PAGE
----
Life runs on a bit of a paradox, there is only one constant and that constant is change. From the smallest part of nature to the most complex aspects of human society, everything is in perpetual motion and thus, change is an ever-unfolding reality that dictates the context within which we live. Most of life on this planet has a somewhat passive role in change being just a little cog in this massive ecosystem, but humans were able to somehow escape this equilibrium and we arrived at a point in which we can bring forth planetary in very short intervals of time.
There main reason for the massive influence we have over the world is our capacity of distilling understanding into technology. From the domestication of fire to the industrial revolution and now with the awakening of artificial intelligence, mankind has found new ways of massively disrupting the world and opening never before imagined possibilities. Although this speaks to the ingenuity of humans, we have seen time and again that morals are not something we particularly excel at, but maybe we can do better in the near future, more on that later.
But our capacity of inflicting planetary short and medium term change is something that just recently became apparent; it’s hard for me to imagine that people were able to predict that the invention of the steam engine would have a snowball that would mature in an avalanche of climate change. The reason why this massive influence over our surroundings became apparent only in the past decades is that it accelerated; increased human understanding was able to produce exponential technologies which in turn increase our capability of inflicting change at a never before imagined levels.
There is a direct and undeniable correlation between exponential technology and disruptive change; the technologies which have the biggest growth have the fastest influence in their domain of application. And because we live in a world of exponential technologies, disruptive change is the mantra of tomorrow; the next 100 years will most probably have a greater impact on the planet, society and humankind than the last 10.000 years; and we need to face this reality and do our best to plan for it.
And there is no more immediate, unfolding technological reality then artificial intelligence. The convergence of multiple exponential technologies like processing, machine learning, natural language understanding, and sensors is bringing forth the most massive change humankind has ever initiated. We are on the verge of automating massive amounts of intelligence and creating an extension for human ingenuity which will leave no aspect of this world untouched; from singular biology to complex societal structures we will very quickly have the possibility of upgrading both individual humans, as well as the way we organize as a species.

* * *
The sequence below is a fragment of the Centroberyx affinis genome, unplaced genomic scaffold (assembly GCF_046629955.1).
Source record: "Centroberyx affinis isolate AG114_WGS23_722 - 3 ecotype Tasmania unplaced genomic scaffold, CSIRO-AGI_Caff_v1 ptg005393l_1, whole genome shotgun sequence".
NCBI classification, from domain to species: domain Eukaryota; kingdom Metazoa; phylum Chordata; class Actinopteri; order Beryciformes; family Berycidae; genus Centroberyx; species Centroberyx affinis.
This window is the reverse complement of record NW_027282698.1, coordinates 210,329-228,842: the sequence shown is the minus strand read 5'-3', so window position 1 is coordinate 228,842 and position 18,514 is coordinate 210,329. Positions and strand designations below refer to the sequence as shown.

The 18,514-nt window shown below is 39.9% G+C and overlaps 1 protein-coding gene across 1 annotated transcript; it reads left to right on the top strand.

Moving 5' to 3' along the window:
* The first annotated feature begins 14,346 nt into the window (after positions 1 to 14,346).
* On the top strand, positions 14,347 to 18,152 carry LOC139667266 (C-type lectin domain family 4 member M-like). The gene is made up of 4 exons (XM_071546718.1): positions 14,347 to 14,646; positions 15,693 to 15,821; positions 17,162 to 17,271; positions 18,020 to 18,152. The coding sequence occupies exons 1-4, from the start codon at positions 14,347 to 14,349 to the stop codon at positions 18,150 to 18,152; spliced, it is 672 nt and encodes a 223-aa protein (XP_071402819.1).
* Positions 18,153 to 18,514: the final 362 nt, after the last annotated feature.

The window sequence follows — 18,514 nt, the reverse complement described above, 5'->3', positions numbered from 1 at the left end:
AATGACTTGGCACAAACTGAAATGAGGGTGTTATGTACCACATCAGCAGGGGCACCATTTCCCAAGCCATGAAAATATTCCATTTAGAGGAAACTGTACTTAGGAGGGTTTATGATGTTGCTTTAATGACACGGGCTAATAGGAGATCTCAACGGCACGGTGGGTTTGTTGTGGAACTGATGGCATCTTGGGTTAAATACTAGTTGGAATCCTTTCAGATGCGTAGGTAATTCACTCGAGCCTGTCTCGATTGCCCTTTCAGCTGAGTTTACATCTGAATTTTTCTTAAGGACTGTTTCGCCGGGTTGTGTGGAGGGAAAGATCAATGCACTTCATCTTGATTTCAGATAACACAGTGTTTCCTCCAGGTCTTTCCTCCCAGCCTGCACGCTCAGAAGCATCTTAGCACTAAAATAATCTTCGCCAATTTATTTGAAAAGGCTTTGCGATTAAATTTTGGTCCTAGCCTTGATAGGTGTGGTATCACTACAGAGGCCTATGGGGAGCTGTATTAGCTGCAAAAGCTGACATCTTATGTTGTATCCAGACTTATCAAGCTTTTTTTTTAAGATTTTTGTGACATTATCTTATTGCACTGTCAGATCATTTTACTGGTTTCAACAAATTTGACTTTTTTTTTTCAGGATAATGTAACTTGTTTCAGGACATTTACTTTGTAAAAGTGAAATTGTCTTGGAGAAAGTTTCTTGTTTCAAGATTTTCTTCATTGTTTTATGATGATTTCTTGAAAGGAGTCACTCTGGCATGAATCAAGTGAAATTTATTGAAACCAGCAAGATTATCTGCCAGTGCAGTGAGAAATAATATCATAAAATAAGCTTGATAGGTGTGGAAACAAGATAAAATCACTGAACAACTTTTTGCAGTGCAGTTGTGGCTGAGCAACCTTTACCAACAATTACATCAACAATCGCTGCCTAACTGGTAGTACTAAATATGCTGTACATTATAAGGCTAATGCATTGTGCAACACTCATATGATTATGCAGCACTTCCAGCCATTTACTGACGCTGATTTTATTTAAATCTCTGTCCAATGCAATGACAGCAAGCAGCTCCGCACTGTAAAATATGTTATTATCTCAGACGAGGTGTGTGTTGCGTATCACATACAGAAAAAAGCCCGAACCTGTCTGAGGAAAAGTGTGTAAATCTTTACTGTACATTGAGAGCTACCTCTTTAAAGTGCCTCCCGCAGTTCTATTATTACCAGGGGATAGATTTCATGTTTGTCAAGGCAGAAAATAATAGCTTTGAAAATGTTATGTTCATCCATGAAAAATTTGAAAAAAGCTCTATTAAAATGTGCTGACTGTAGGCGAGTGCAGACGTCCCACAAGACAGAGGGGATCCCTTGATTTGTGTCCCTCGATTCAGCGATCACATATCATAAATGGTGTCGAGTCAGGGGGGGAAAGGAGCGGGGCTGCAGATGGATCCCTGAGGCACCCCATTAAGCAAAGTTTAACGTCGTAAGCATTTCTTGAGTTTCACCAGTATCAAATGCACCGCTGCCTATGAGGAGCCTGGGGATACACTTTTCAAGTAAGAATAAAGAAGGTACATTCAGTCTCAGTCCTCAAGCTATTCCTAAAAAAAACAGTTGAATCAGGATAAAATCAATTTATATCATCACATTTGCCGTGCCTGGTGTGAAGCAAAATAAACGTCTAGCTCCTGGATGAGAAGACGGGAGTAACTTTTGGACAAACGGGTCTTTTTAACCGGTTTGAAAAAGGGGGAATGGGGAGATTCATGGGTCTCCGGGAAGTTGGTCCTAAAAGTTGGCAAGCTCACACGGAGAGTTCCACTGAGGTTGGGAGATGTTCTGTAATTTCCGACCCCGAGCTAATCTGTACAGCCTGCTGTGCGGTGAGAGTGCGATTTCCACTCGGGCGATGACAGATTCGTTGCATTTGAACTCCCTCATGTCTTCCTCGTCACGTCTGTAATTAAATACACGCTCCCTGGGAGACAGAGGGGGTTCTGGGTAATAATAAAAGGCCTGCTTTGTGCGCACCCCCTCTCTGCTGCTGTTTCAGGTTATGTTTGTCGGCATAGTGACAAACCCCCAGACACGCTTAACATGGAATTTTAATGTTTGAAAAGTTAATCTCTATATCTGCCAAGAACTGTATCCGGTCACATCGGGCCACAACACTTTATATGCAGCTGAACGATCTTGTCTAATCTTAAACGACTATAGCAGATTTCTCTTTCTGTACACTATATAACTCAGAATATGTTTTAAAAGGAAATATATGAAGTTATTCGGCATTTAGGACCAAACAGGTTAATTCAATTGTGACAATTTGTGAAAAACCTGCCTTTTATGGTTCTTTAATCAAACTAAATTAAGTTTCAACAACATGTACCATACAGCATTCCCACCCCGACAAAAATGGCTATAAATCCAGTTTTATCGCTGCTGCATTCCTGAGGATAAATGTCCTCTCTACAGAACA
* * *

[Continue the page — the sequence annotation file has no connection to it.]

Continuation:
And although my tendency is to project this in a positive light, the short and medium term effects will most probably be very unpleasant. I will try to paint a picture of how this process would look if we keep the same societal model and underscore the need for a cultural shift in order to avoid the pitfalls of this transition, I will also touch upon the specific effects this will have on the job market at the end of each point.
Humans workforce in the context if artificial intelligence
The use case I find most exciting for AI is the extension of human capacity. Instead of AI being something only digitally programmable, the advent of brain-machine interfaces will give us the possibility of creating an exocortex; basically, we will be able to upgrade and outsource processing and storage capabilities in the “cloud”. AI will then function as an added layer of consciousness and this interweaving of digital into biology would arguably add infinite processing and storage, which is both fantastic and terrifying.
As we saw with the mass adoption of computers to aid with different work-related tasks, this created a bottleneck for employment because the vast number of jobs are today dependent of using the processing and storage power of a computer. In a future where brain-machine interfaces are as common as computers were 10 years ago, it’s very easy to imagine that some tasks will only be achievable with such an AI augmentation. This means that not only AI will displace a very wide range of jobs, but the ones left will be done better by people which will use this technology.
Technological unemployment statistics even go as high of 50%, meaning that half of our population will not be competitive in an AI disrupted job market, which is unsettling at the very least. We saw these kinds of shifts in the past and new jobs have been created in the transition, so the job market was able to adapt and keep the pace, but none of the other shifts were so massive and fast. And this is just the direct influence artificial intelligence has on human labor, but there are other more subtle ways this technology will influence the job market through governance, education and even human resources.
Governance in the context of artificial intelligence
Our current governance model is based on hierarchies, which even at this moment does not fare very well. Over the course of history, we saw that hierarchies have lead to the concentration of power in the hands of the few, which in turn created massive wealth inequality. This is like a self-fulfilling prophecy, because the more power and economic influence, the more control over hierarchical structures. Thus we have slavery and wage labor as the predominant manifestations of the job market, in which the few use the many in order to accumulate even more power and wealth.